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A couple of weeks ago Microsoft CEO Satya Nadella declared, in an interview with the Financial Times, that Teams could soon be a digital platform as important as the internet browser.
Yes, Microsoft Teams. A separate platform for collecting personal data through communications.
I thought of all those working-from-home employees, real people who have been thrust onto Teams. I wondered if they like it. I also wondered just how much it records what they do.
You see, as a part of Microsoft moving its customers to 365, it’s been planning a unification of systems to match Facebook, Twitter and Google. One tech-critic even calls it “a full-blown workplace surveillance tool.”.
Teaming With Information.
As far back as June, Microsoft explained in somewhat legalistic terms that it’s happily recording so much Teams activity for the benefit of employers and it’s up to them what they do with it.
Sample wording from Redmond’s fine lawyers: “Our customers are controllers for the data provided to Microsoft, as set forth in the Online Services Terms, and they determine legal bases of processing.”
From what I could see, Teams hoovers up all your chats, voicemails, shared meetings, files, transcriptions, your profile details including your email address and phone number, and a detailed analysis of what you were wearing on the call, and if you are wearing pajama pants. (I may have made up that last one.)
Cut to September and Microsoft offered a little more about the Teams Activity Report. Here’s a sentence that’s unsurprising but still a touch uncomfortable: “The table gives you a breakdown of usage by user.”
Everything from how many meetings that user organized to how many urgent messages they sent is recorded. Separate numbers are given for scheduled meetings and those that were ad hoc. Even individuals’ screen-share time is there.
It’s remarkably detailed.
I confess that just staring at this made me spin my new swivel chair several times in wonder. Microsoft is measuring privacy settings, device types, time stamps, reasons why someone may have been blocked, and “the number of messages a user posted in a private chat.”
And, as far as I could tell, employees don’t have too much say in all this. They’re forced onto a particular platform without much control over what that platform may record about them personally, with their employer along with Microsoft being the potential beneficiary.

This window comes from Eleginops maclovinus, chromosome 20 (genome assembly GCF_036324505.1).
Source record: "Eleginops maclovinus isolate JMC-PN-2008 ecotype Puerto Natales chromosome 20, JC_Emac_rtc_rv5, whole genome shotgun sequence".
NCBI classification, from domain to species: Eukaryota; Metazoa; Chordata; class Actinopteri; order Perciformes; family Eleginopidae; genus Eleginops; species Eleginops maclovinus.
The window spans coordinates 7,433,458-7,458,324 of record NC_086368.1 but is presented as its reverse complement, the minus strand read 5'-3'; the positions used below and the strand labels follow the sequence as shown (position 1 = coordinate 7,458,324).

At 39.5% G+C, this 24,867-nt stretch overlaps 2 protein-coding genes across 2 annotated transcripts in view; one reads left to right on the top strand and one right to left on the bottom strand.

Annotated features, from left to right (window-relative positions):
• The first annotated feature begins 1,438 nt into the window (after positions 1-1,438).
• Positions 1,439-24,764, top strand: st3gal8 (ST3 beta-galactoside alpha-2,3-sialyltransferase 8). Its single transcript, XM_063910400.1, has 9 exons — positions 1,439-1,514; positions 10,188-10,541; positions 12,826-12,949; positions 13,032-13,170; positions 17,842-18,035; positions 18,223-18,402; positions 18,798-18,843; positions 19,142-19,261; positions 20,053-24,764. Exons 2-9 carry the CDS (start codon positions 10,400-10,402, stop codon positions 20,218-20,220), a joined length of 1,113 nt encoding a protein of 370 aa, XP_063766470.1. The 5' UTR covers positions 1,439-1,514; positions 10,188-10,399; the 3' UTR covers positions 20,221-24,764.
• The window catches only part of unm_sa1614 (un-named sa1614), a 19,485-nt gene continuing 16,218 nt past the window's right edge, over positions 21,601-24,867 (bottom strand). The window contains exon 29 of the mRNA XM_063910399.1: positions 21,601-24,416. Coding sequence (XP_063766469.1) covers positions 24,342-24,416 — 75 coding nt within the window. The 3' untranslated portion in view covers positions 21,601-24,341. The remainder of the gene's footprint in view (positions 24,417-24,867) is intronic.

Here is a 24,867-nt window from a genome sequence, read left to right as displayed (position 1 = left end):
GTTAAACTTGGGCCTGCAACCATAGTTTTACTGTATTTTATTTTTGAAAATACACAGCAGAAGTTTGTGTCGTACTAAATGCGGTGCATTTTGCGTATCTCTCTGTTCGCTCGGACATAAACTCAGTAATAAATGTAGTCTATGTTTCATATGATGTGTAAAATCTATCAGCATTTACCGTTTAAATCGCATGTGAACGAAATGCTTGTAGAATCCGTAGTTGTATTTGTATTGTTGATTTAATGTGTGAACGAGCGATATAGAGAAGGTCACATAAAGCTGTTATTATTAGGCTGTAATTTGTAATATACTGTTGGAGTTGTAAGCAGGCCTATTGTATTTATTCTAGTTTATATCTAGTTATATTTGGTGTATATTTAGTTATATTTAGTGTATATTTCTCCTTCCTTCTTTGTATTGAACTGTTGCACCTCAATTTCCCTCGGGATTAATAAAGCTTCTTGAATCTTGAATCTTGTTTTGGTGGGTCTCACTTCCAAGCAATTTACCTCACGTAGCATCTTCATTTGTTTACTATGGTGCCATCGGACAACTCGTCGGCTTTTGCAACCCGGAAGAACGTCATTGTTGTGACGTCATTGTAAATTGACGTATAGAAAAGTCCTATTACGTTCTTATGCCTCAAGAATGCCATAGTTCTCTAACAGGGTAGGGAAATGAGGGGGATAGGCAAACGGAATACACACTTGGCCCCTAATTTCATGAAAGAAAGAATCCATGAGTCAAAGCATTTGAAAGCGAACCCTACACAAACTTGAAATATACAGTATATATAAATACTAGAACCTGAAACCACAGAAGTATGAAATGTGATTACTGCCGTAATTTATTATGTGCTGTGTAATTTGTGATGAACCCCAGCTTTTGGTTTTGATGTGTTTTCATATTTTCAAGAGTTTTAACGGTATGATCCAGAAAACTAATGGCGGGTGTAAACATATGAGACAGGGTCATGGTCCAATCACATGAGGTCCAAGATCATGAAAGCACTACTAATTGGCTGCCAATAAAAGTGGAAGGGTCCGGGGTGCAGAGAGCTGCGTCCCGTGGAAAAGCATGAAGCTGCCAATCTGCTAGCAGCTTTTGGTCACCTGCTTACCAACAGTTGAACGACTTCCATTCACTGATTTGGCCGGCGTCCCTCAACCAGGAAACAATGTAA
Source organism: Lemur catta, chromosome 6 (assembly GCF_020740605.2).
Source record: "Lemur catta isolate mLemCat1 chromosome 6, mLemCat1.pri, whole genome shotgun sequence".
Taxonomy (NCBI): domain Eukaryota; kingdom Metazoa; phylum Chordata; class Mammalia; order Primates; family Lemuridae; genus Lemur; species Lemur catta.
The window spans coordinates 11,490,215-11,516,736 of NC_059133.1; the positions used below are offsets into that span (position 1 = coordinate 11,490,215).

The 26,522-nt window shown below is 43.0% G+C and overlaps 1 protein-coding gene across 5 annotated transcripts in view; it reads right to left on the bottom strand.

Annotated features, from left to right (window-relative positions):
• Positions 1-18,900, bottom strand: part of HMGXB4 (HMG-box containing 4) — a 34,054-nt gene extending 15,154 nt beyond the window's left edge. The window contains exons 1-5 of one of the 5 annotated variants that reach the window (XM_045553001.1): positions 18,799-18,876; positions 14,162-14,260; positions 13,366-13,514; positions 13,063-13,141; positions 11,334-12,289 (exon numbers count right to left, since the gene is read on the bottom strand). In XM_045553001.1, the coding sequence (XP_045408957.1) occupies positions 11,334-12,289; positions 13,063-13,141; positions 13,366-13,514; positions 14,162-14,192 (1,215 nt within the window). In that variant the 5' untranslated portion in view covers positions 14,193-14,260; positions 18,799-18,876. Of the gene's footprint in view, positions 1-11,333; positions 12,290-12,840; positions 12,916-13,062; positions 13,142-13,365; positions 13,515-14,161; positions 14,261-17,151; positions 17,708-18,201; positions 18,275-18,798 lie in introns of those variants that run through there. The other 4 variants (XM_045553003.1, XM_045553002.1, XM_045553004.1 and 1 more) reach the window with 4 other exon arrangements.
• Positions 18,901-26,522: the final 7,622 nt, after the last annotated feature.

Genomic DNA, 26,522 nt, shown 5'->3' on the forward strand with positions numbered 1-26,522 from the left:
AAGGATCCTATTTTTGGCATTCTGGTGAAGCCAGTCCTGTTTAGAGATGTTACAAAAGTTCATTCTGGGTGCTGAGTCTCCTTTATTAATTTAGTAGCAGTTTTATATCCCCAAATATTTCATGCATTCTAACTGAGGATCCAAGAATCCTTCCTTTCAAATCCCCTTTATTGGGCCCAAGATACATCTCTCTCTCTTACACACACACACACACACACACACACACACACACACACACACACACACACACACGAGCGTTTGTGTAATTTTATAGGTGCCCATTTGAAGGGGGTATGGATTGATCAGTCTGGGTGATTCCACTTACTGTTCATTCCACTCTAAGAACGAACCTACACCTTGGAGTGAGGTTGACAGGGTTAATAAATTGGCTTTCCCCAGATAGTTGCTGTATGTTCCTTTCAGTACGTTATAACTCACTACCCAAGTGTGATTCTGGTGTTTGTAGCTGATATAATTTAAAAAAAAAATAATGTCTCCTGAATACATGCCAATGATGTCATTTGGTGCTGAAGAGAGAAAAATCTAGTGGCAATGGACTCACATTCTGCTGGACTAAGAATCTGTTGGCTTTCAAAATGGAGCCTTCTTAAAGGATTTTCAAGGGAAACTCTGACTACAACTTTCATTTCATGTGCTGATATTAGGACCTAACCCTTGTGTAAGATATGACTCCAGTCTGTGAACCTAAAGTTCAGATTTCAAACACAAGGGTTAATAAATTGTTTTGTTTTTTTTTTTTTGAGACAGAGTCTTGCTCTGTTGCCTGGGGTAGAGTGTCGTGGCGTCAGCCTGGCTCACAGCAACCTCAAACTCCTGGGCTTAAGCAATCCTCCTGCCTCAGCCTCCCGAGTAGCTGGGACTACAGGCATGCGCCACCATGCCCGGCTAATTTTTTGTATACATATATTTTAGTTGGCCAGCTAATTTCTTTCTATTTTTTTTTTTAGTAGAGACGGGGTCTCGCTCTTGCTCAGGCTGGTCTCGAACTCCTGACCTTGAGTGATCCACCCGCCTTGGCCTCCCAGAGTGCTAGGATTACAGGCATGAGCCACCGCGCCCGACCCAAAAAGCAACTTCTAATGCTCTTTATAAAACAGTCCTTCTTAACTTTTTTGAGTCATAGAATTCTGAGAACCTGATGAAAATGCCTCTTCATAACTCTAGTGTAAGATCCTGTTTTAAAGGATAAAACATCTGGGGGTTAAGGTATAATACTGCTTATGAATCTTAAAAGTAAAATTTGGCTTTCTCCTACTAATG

Not Everyone On The Teams Is Happy.
Some employees are clearly worried about the extent of Teams’ potential surveillance work. A Reddit thread last year offered a small glimpse into employees’ concerns. Sample: “Since moving to full-time remote working, I can’t shake feeling my boss is using Teams to monitor and evaluate our productivity. Is this something I should be concerned about or am I paranoid?”
Could it be both?
I understand there’s a belief that the more data you have, the wiser you’ll be. But I couldn’t help asking Microsoft whether there were any causes for employees’ concern here. For example, does Teams really record the actual messages a user posts in a Teams chat? I also asked whether there was anything an individual employee can do to enhance their own Teams privacy.
A company spokesperson told me: “At Microsoft, we believe that data-driven insights are crucial to empowering people and organizations to achieve more.”
Ah, it’s all about achievement? A noble pursuit, surely.
But Is This Good Teams Management?
I can’t help wondering, though, whether all this data digestion reflects an obsessive mentality that may be the opposite of both productivity and good management.
The most detailed analytics, if widely disseminated, could be manna for the micro-manager and a certain sort of purgatory for the manager who believes there’s a little more instinct in leading and motivating human employees.
There’s a talent in appreciating what employees actually do, as opposed to what the data might “say” they do.
Could Teams be as big as the internet browser? Look at all the data browsers collect. Hmmm.
I wonder how many employees — and how many companies — currently know just how much information is now housed in servers dedicated to Microsoft Teams.
Be Safe – Backup Your Data Regularly!
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